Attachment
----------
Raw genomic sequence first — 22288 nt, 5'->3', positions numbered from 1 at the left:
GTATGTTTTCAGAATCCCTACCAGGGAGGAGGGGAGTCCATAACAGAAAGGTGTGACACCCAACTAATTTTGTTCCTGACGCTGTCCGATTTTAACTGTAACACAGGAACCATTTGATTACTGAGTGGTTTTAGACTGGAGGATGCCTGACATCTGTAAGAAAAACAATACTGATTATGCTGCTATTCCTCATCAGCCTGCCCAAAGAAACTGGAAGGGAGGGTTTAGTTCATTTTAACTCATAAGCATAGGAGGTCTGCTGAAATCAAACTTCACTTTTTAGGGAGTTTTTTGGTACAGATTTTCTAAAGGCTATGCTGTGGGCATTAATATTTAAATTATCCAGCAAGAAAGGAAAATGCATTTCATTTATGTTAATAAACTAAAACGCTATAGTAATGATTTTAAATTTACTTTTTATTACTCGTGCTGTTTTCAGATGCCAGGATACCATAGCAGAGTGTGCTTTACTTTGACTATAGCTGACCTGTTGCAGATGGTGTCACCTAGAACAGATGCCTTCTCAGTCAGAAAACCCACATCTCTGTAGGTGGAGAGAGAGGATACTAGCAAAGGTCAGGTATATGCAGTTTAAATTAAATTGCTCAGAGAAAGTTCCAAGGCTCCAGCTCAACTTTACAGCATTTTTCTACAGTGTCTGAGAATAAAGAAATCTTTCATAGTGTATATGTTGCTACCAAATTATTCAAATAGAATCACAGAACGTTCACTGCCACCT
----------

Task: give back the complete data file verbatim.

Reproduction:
Raw genomic sequence first — 22288 nt, 5'->3', positions numbered from 1 at the left:
GTATGTTTTCAGAATCCCTACCAGGGAGGAGGGGAGTCCATAACAGAAAGGTGTGACACCCAACTAATTTTGTTCCTGACGCTGTCCGATTTTAACTGTAACACAGGAACCATTTGATTACTGAGTGGTTTTAGACTGGAGGATGCCTGACATCTGTAAGAAAAACAATACTGATTATGCTGCTATTCCTCATCAGCCTGCCCAAAGAAACTGGAAGGGAGGGTTTAGTTCATTTTAACTCATAAGCATAGGAGGTCTGCTGAAATCAAACTTCACTTTTTAGGGAGTTTTTTGGTACAGATTTTCTAAAGGCTATGCTGTGGGCATTAATATTTAAATTATCCAGCAAGAAAGGAAAATGCATTTCATTTATGTTAATAAACTAAAACGCTATAGTAATGATTTTAAATTTACTTTTTATTACTCGTGCTGTTTTCAGATGCCAGGATACCATAGCAGAGTGTGCTTTACTTTGACTATAGCTGACCTGTTGCAGATGGTGTCACCTAGAACAGATGCCTTCTCAGTCAGAAAACCCACATCTCTGTAGGTGGAGAGAGAGGATACTAGCAAAGGTCAGGTATATGCAGTTTAAATTAAATTGCTCAGAGAAAGTTCCAAGGCTCCAGCTCAACTTTACAGCATTTTTCTACAGTGTCTGAGAATAAAGAAATCTTTCATAGTGTATATGTTGCTACCAAATTATTCAAATAGAATCACAGAACGTTCACTGCCACCT